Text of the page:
"Yaro," I might hear over my office telephone. "It is I, Nikolos. In the early morning hours, I unfortunately jammed my thumb while attempting to jump through a half-ope window at the Gamma Phi house. My roommate helped me clean the glass from the wound, and I have since attached a large gauze pad to the affected area. Yet, the discomfort continues to this moment, and once I am done typing up my History paper for Dr. Mikopulus, I believe I will give myself a well deserved break from my college activities. I know that you would not want me to sit and squirm in class, what with the painful injury."

And they are all wrong. Each of them has assumed that I, Yaro, too, place their college progress rather lowly on a slippery scale of the college student's list of priorities.

In truth, I believe that my class - and the classes of my colleagues - should be the priority.

I pray that you will not judge me too harshly for this admission, as antiquated might be its notion in the modern academy.

I am yours,
Yaro

26 comments:

  1. I would hate for the dispute to escalate, and therefore, after my shift at the Carl's Jr. this afternoon, I am going to endeavour to catch a ride with my friend Cieros, who has a car and the newest Arcade Fire compact disc.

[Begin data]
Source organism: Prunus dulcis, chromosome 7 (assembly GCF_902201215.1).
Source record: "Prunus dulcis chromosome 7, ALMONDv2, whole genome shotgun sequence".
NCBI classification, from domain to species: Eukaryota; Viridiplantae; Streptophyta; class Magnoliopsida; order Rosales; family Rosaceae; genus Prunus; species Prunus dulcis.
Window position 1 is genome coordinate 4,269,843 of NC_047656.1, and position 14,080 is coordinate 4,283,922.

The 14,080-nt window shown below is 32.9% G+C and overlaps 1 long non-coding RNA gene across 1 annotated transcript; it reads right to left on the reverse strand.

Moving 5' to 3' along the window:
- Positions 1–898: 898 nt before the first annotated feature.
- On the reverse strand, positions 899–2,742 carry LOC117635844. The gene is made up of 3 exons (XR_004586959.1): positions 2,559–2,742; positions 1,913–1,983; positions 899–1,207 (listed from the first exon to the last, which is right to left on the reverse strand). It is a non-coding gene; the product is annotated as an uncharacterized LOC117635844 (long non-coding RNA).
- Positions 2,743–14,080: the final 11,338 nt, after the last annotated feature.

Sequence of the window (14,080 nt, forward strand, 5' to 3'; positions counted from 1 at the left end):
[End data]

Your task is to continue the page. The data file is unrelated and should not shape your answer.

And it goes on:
The above line is the funniest thing I've read all week. Huzzah, Yaro!

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  2. When I see the big Yaro avatar, I close my office door, replenish my beverage, and settle in. He never disappoints.

    Good grief, who else could write:
    I have not spent much time in our college's dormitories, but I imagine they must be quite unclean and dangerous places, for my students are forever contracting bacterial and viral delights of a wicked variety, or crashing headlong down unlit stairwells, or causing rapidly combusting blazes while attempting to cook on improvised heating plates and irregular and large toaster ovens.